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The QIPCO 2000 Guineas Stakes

Galileo Gold
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The first race in the QIPCO British Champions Series and the curtain-raising Classic of the British Flat season, the QIPCO 2000 Guineas is open to three-year-old colts and fillies. It’s run on the Rowley Mile at Newmarket, over one mile (1,600 metres) in late April or early May.

Although they only have to carry 8st 11lbs (56kgs) compared with the 9st (57kgs) on a colt’s back, fillies very rarely contest the QIPCO 2000 Guineas nowadays. They almost invariably stick to their own equivalent event, the QIPCO 1000 Guineas, in which they don’t have to take on their male counterparts.  The last filly to triumph was Garden Path in 1944.

In 2011, Frankel put up one of the most devastating 2000 Guineas performances of all time, destroying the opposition with a piece of front-running brilliance which literally took the breath away.  He had the race sewn up well before half way and passed the post six lengths clear of his nearest rival.  It was jockey Tom Queally’s first Classic winner and trainer Henry Cecil’s 25th.

Trial races are staged in mid-April but many contenders head for the 2000 Guineas without a warm-up run, their trainers relying on getting them fit enough and sharp enough on the training gallops. The 2000 Guineas was first run in 1809. The biggest outsider? Rockavon, at 66-1 in 1961.

Current leading jockey: Kieren Fallon, 5 wins (2000-1, 2005-6, 2014)
Current leading trainer: Aidan O’Brien, 7 wins (1998, 2002, 2005-6, 2008, 2012, 2015)

Previous winners

Year Horse Jockey Trainer Owner Prize money




No/Draw Horse/Jockey Age Form/Type BHA Rating Weight Trainer Odds



Hugo Palmer hailed the brilliance of Frankie Dettori after the world’s most charismatic jockey had guided Galileo Gold to a stunning victory in the QIPCO 2000 Guineas at Newmarket .

Always prominent, Dettori initially raced in the centre of the track from an awkward draw in stall 1 before gradually bringing Galileo Gold over to the stands’ rail.

The combination, sent off at 14-1, took the opposition out of their comfort zones with a decisive kick about two furlongs from home and Galileo Gold kept on strongly to beat Massaat by a length and a half, with Ribchester another two lengths further back in third.

Air Vice Marshal was fourth and the unconsidered Kentuckyconnection, a 100-1 chance, fifth. Despite the ground being on the easy side of good, the winning time was less than  a second outside standard.

“It was a masterful ride by one of the world’s best jockeys on a wonderful horse,” Palmer said after saddling his first British Classic winner. “Anyone who listened to me talk about this animal for last three weeks will have got a sense of belief that has been building in the yard about him.

“Not only my belief in the horse, but the horse’s belief in himself. I’ve heard Aidan [O’Brien] talk about arrogant horses before – like Muhammed Ali saying ‘I am the greatest’. A good horse believes that.”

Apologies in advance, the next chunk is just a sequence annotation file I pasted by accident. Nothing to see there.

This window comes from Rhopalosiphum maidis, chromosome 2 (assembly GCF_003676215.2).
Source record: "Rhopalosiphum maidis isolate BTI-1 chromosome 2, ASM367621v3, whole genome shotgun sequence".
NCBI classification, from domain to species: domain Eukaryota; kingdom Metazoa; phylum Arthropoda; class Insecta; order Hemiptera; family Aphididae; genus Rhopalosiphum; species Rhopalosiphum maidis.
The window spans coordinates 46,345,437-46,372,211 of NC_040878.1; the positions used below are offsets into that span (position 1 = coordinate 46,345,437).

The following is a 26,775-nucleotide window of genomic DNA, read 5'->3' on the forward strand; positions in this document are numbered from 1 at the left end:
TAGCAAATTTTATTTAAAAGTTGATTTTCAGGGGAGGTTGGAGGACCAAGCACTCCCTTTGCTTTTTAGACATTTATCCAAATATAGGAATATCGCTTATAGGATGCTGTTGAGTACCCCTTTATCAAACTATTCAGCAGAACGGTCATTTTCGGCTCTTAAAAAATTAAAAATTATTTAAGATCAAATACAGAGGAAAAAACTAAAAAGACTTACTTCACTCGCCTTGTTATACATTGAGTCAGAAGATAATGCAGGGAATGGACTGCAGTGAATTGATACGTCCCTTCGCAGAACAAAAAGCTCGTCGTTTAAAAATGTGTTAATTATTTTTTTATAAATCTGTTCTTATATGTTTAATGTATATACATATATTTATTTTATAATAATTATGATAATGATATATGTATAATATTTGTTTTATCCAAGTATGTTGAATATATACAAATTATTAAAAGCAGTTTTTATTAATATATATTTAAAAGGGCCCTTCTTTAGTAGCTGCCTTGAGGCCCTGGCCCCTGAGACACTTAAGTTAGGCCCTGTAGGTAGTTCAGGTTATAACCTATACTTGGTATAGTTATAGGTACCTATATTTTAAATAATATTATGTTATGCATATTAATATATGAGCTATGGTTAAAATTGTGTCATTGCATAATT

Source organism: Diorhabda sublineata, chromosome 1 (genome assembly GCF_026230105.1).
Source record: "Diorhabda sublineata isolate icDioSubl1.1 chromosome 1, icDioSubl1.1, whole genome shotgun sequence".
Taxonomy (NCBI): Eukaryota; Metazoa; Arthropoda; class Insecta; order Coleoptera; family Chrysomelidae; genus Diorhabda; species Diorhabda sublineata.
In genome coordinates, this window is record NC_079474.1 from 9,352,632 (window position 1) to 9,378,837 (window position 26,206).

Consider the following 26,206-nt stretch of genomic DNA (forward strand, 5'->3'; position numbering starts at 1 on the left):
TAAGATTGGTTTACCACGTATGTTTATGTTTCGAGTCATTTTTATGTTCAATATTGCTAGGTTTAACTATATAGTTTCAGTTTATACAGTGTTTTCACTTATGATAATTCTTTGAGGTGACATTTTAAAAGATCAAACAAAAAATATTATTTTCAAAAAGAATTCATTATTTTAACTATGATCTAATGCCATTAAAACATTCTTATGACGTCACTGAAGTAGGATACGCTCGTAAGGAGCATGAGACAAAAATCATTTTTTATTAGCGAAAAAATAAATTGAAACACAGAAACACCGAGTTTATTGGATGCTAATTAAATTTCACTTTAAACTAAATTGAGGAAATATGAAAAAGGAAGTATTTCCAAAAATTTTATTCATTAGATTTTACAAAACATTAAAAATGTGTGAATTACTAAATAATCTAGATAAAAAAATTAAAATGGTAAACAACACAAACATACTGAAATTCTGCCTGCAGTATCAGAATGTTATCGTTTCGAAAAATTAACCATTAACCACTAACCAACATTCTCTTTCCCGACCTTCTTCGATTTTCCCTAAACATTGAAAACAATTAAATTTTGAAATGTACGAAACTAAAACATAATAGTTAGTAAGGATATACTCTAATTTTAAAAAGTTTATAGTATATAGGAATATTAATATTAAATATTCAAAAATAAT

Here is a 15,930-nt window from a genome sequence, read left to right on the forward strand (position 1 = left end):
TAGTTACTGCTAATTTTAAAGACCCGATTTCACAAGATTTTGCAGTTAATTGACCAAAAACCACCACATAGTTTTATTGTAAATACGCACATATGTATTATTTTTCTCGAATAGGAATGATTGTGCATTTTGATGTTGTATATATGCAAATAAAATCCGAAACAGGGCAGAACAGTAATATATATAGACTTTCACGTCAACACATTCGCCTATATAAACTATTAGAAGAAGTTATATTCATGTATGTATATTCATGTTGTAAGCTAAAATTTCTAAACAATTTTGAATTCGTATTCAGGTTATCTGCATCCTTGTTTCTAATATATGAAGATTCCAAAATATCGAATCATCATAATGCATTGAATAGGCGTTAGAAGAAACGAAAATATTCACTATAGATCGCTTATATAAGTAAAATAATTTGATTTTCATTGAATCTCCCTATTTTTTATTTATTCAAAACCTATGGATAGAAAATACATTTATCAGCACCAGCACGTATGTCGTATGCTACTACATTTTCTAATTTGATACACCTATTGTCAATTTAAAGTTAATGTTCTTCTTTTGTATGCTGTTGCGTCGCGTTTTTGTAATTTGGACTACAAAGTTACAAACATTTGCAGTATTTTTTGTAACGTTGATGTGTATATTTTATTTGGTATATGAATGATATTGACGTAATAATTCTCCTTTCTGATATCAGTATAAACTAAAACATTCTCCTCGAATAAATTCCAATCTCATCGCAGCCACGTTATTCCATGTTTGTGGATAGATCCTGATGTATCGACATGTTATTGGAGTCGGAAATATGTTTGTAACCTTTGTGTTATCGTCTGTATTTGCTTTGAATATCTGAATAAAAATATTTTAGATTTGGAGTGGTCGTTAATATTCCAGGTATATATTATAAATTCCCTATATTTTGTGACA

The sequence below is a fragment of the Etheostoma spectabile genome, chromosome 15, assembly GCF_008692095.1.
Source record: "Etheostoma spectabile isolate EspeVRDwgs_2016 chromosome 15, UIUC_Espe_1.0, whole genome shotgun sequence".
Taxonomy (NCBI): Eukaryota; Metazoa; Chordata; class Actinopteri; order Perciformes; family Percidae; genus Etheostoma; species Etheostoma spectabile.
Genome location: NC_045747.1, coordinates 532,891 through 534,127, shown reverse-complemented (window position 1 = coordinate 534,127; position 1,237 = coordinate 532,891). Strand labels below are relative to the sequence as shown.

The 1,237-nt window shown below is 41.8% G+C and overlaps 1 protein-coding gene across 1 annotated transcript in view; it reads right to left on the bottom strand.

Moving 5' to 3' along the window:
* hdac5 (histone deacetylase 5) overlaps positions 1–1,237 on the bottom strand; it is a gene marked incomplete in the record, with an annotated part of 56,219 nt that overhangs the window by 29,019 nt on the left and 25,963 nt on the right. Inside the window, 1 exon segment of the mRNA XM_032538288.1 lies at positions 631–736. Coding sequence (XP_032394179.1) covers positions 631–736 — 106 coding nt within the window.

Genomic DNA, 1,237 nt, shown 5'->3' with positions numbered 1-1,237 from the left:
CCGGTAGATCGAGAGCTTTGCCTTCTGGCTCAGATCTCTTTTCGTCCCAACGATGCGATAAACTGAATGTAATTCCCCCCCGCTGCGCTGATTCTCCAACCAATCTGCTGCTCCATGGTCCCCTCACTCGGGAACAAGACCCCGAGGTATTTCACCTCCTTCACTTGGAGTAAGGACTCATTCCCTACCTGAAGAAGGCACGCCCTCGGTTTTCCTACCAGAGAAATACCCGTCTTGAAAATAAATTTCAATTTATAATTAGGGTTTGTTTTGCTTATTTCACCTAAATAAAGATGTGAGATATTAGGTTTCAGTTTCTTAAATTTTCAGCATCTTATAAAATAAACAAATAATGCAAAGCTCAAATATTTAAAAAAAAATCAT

The build-up to the first race in the QIPCO British Champions Series had revolved around Air Force Blue, the triple Group 1 winner who had been crowned Europe’s champion two-year-old of last season.

However, the 4-5 favourite never threatened to get involved and beat only one home.

Indeed the first three in the betting – the other pair were Storm Antarctic and Marcel – filled the last three places.

Instead it was Dettori, for the umpteenth time in his decorated career, who stole the show.

“Every time we win a nice race I wake up the next morning and the first thing I do is check the Racing Post to make sure it happened,” Palmer said. “I’ll be doing that tomorrow and dreading this has been a dream.”

It was only five years ago that Palmer began training and up until 12 months ago Galileo Gold, a 33,000 euro purchase, still belonged to him.

He now carries the colours of Al Shaqab Racing, who purchased him shortly before he won at Goodwood last summer. Suffice to say, he is now worth considerably more.

And Dettori? He remains priceless.


Position Horse Jockey Trainer Owner
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The Course

Newmarket is known as the “Home of Racing” - and who would argue?

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Certainly not James I, the first notable fan who built a palace in the Suffolk town in 1605. Racing fanatic Charles II followed suit, establishing the first horse race ever run in Britain under written rules. The Rowley Mile Racecourse, indeed – one of two at Newmarket, the other being the July Course – is named after his favourite hack, Old Rowley.

Today, Newmarket is horseracing’s centre of the Universe, with 2,500 thoroughbreds in training, shared by 75 licensed trainers and spread out over 2,800 acres of training grounds. Oh, and there’s also enough space left over for 65 stud farms, including the National Stud, and Tattersalls, the biggest horse sales company in Europe.

The QIPCO 2000 Guineas, one of Britain’s five Classics, is hosted by Newmarket. The race was first run in 1809. The venue also stages the QIPCO 1000 Guineas.

Getting there

Newmarket Racecourses,
Westfield House,
The Links,

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